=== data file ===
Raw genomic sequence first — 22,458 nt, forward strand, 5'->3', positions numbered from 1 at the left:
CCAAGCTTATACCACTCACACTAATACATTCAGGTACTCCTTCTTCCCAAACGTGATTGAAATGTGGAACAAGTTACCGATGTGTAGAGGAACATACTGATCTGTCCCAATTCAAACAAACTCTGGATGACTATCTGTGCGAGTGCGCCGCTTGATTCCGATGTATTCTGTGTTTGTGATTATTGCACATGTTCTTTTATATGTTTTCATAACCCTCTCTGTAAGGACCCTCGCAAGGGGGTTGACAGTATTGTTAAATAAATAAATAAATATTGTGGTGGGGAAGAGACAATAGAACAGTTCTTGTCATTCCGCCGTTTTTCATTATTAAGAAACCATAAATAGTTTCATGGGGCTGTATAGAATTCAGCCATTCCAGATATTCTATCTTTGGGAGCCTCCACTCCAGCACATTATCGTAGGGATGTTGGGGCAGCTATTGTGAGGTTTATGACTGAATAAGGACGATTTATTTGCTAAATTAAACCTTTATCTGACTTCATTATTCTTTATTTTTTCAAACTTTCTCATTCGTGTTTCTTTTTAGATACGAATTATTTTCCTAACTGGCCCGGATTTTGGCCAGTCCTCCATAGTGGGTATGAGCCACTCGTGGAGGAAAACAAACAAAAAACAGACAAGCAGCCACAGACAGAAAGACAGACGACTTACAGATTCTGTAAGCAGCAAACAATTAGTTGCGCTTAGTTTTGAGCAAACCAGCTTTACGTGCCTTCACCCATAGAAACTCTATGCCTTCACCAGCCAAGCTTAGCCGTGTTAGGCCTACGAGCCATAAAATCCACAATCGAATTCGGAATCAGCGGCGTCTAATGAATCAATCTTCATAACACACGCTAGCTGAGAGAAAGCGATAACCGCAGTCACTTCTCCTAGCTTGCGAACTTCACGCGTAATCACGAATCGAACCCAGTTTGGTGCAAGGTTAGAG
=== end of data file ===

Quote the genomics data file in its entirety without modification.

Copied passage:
Raw genomic sequence first — 22,458 nt, forward strand, 5'->3', positions numbered from 1 at the left:
CCAAGCTTATACCACTCACACTAATACATTCAGGTACTCCTTCTTCCCAAACGTGATTGAAATGTGGAACAAGTTACCGATGTGTAGAGGAACATACTGATCTGTCCCAATTCAAACAAACTCTGGATGACTATCTGTGCGAGTGCGCCGCTTGATTCCGATGTATTCTGTGTTTGTGATTATTGCACATGTTCTTTTATATGTTTTCATAACCCTCTCTGTAAGGACCCTCGCAAGGGGGTTGACAGTATTGTTAAATAAATAAATAAATATTGTGGTGGGGAAGAGACAATAGAACAGTTCTTGTCATTCCGCCGTTTTTCATTATTAAGAAACCATAAATAGTTTCATGGGGCTGTATAGAATTCAGCCATTCCAGATATTCTATCTTTGGGAGCCTCCACTCCAGCACATTATCGTAGGGATGTTGGGGCAGCTATTGTGAGGTTTATGACTGAATAAGGACGATTTATTTGCTAAATTAAACCTTTATCTGACTTCATTATTCTTTATTTTTTCAAACTTTCTCATTCGTGTTTCTTTTTAGATACGAATTATTTTCCTAACTGGCCCGGATTTTGGCCAGTCCTCCATAGTGGGTATGAGCCACTCGTGGAGGAAAACAAACAAAAAACAGACAAGCAGCCACAGACAGAAAGACAGACGACTTACAGATTCTGTAAGCAGCAAACAATTAGTTGCGCTTAGTTTTGAGCAAACCAGCTTTACGTGCCTTCACCCATAGAAACTCTATGCCTTCACCAGCCAAGCTTAGCCGTGTTAGGCCTACGAGCCATAAAATCCACAATCGAATTCGGAATCAGCGGCGTCTAATGAATCAATCTTCATAACACACGCTAGCTGAGAGAAAGCGATAACCGCAGTCACTTCTCCTAGCTTGCGAACTTCACGCGTAATCACGAATCGAACCCAGTTTGGTGCAAGGTTAGAG